d. Tod Browning / 1932 / USA / 64 mins
Viewed on: TCM (UK)

Okay, I’m gonna go right ahead and admit it (and hope this doesn’t sound too condescending/offensive) but I’ve always had a strange obsession with people of a particularly short stature. It’s certainly not a case of ‘look at the funny little midget’ (although I’m sure it probably started that way when I was younger), nor is it some kinky foible. And I really don’t know how to explain it, I guess it might have something to do with scale, because I tend to like abnormally big things also. You know, mountains and such.

Anyway, although its not always necessarily done in good taste, cinema history has thrown up a string of films about dwarfs or with dwarfs as central characters. Now, I think most people who have seen it would agree that Tod Browning’s Freaks is a mighty fine film. It’s far from perfect, sure, but what is most surprising – particularly considering it was made over seventy years ago – is that it isn’t actually too hard on its assortment of strange characters. This isn’t the freakshow you might expect if you read the synopsis, but there are plenty of fairly nasty (albeit enjoyably un-PC) ‘midget-pics’ out there.

The Terror of Tiny Town – a 1938, Jed Buell-produced ‘midget-Western-Musical’ helmed by über-prolific B-movie gun for hire, Sam Newfield – featured an all-dwarf cast riding Shetland ponies, walking under saloon doors and making all kinds of puns, to giddy (but rather un-PC) comedic effect. Somewhat more serious (but equally un-PC for a raft of other reasons) was Even Dwarfs Started Small, a Werner Herzog classic from 1970 that saw a merry band of little people take over an institution/asylum and generally run amok. Even Dwarfs… is also, incidentally, one of my favourite films of all time, but that’s another story.

Billy Curtis, the diminutive hero of The Terror of Tiny Town, continued to make appearances on the big and small screens well into the 1980s, including two notable films released in 1973: High Plains Drifter (another Western, this time in a supporting role alongside director/star Clint Eastwood, and Little Cigars (an AIP B-Movie about a gang of midget-mobsters). The Monty Python gang joined the game in 1981 with Terry Gilliam’s Time Bandits, in which an eleven-year-old boy joins the adventures of a group of dwarves (each of whom was supposedly based on a different Python member).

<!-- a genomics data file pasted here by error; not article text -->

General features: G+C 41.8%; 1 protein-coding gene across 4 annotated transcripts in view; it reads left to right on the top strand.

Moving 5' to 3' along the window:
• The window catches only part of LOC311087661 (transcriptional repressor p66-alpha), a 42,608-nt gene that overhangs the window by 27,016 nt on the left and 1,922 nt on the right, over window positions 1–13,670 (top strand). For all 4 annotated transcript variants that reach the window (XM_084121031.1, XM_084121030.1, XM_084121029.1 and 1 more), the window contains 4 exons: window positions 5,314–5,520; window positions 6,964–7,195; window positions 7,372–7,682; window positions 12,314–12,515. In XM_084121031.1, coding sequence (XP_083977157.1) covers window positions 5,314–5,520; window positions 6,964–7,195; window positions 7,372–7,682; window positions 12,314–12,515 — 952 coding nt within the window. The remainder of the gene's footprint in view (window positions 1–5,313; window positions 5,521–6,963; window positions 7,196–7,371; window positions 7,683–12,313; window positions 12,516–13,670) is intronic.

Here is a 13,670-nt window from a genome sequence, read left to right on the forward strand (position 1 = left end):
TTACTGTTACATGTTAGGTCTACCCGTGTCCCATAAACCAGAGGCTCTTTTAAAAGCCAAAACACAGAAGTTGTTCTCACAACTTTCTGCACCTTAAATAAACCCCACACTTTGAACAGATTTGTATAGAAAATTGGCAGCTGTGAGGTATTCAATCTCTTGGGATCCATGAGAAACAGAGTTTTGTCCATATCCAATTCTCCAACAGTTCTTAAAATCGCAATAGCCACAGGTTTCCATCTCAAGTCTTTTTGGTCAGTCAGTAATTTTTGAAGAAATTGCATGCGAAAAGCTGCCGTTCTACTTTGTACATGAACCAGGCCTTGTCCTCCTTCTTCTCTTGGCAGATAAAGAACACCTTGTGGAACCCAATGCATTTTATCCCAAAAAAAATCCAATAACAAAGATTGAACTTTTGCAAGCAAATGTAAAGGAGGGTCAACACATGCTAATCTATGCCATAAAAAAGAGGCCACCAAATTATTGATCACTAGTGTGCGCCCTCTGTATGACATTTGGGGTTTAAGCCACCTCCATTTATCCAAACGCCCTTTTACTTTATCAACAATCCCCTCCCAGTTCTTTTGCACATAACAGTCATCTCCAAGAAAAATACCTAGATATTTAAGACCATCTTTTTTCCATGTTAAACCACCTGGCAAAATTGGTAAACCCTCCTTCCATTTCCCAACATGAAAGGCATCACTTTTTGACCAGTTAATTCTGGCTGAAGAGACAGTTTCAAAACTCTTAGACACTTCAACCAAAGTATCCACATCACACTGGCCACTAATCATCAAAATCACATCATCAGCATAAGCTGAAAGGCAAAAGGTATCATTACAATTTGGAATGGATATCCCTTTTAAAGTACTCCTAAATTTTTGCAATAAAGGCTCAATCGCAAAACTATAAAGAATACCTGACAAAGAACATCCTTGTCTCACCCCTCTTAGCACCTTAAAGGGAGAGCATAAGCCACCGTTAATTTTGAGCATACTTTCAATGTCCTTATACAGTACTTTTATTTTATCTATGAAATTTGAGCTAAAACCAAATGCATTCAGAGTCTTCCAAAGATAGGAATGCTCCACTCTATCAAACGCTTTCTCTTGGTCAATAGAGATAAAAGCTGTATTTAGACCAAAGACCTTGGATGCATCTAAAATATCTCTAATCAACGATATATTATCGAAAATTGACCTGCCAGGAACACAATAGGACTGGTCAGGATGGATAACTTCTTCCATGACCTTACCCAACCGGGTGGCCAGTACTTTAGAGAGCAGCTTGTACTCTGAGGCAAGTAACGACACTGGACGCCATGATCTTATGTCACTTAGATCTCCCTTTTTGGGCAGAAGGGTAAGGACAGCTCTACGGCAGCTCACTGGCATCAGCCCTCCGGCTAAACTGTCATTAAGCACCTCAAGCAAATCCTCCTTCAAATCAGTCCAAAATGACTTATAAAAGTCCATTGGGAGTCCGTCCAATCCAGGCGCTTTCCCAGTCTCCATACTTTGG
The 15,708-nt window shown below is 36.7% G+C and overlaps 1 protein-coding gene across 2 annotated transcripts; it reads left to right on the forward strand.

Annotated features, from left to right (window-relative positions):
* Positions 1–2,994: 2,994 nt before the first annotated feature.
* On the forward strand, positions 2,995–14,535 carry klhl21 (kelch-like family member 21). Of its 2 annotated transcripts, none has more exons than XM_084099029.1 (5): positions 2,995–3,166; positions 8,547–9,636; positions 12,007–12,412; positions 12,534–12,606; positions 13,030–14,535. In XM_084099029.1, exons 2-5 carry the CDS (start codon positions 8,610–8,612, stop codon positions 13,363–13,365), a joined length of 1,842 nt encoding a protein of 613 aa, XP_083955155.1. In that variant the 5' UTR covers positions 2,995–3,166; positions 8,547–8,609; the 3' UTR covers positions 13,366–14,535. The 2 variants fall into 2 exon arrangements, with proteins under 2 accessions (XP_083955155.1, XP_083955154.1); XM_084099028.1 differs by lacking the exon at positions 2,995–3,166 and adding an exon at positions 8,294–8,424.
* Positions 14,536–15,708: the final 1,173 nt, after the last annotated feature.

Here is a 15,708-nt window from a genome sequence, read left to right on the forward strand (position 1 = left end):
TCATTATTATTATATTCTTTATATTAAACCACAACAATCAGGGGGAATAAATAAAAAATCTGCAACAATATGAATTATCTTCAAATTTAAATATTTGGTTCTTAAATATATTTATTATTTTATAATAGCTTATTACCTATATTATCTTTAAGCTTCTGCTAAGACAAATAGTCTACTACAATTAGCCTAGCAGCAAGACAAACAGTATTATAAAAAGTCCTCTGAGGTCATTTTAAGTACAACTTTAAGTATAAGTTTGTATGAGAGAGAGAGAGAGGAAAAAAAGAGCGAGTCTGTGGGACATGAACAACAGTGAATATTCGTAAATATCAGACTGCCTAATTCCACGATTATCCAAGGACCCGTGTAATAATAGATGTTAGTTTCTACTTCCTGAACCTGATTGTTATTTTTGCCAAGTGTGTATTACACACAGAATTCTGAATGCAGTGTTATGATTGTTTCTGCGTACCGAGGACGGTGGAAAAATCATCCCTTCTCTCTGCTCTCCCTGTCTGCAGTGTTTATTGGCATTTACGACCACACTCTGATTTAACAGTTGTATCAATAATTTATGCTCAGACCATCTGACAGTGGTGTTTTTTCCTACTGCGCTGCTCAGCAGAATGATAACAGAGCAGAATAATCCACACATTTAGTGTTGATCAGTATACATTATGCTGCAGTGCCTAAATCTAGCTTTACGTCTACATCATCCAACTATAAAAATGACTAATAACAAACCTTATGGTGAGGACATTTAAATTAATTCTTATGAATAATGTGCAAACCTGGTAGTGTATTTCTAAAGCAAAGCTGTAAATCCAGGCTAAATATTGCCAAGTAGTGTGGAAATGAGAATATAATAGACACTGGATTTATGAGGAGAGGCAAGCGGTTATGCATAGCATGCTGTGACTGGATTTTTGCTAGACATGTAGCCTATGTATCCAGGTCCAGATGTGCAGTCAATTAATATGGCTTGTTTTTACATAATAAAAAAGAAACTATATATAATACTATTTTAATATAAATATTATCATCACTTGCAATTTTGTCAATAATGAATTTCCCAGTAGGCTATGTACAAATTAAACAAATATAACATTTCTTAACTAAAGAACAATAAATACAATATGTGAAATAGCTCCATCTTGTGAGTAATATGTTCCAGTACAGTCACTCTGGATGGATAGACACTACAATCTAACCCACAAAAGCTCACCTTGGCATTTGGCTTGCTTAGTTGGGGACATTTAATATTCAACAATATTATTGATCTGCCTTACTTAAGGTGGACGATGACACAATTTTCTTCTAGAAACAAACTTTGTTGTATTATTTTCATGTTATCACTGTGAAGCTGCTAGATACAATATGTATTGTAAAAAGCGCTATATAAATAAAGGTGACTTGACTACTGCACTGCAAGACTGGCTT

Also in the sword and sorcery vein – and starring the 3’6″ Warwick Davis – was George Lucas and Ron Howard’s 1988 Tokeinesque tale, Willow. Having started out as Wicket W. Warwick, the Ewok hero of Star Wars Episode VI: Return of the Jedi (1983), Caravan of Courage (1984) and The Battle for Endor (1985), Davis also featured as the title character in the Leprechaun cycle (1993-2003), as well as playing Filius Flitwick in the Harry Potter films and filling out the Marvin the Paranoid Android costume for the 2005 big-screen rendition of The Hitchhikers Guide to the Galaxy.

The record for the shortest adult actor in a leading role, however, belongs to a Filipino – with the 2’9″ Weng Weng topping the bill of action-comedy (and James Bond parody), For Y’ur Height Only in 1981. Weng’s character, Agent 00, also wins the award for the biggest bad-ass, battling his arch-nemesis Mr. Giant who, perhaps unsurprisingly, is played by another short person (and whose secret lair is on Hidden Island). Weng also featured in a Western/Spy actioner, ingeniously titled D’Wild Wild Weng (1982), before reprising his Agent 00 role in the 1982 sequel, The Impossible Kid, rounding out a bumper year with what one can only imagine to be a Leone spoof, The Cute…The Sexy n’ The Tiny (1982).

Perhaps the only properly ‘serious’ film that just happens to feature a dwarf in a leading role is Thomas McCarthy’s The Station Agent (2003), which starred Peter Dinklage as a man who moves to rural New Jersey in search of solitude after the death of his only friend.

Of course, I can’t let this piece go by without a quick mention of some of the other little people who’ve shone in a variety of supporting roles, particularly Jason ‘Wee-Man’ Acuña of Jackass fame and Verne ‘Mini-Me’ Troyer in the second and third Austin Powers films. There’s also the Munchkins – many of whom starred in Freaks or The Terror of Tiny Town – who populated The Wizard of Oz (1939), the Oompa Loompas of both Willy Wonka… (1971) and Charlie and the Chocolate Factory (2005), Hervé ‘Nick Nack’ Villechaize in The Man with the Golden Gun (1974), Kenny ‘R2-D2’ Baker from the Star Wars series, and Billy Barty who featured in two films alongside Chevy Chase – Foul Play (1978) and Under the Rainbow (1981).

Oh yeah, I realise I haven’t really mentioned it, but Tod Browning’s Freaks is ace!

Phew…time for some clips:

FREAKS: “One of us!”

THE TERROR OF TINY TOWN: “I wonder who those hombres are?”

EDSS: Breaking plates!

Don’t mess with WENG WENG!

Also, if you have a spare 64 minutes, I would highly recommend that you watch Freaks (in its entirety) on Google Video:

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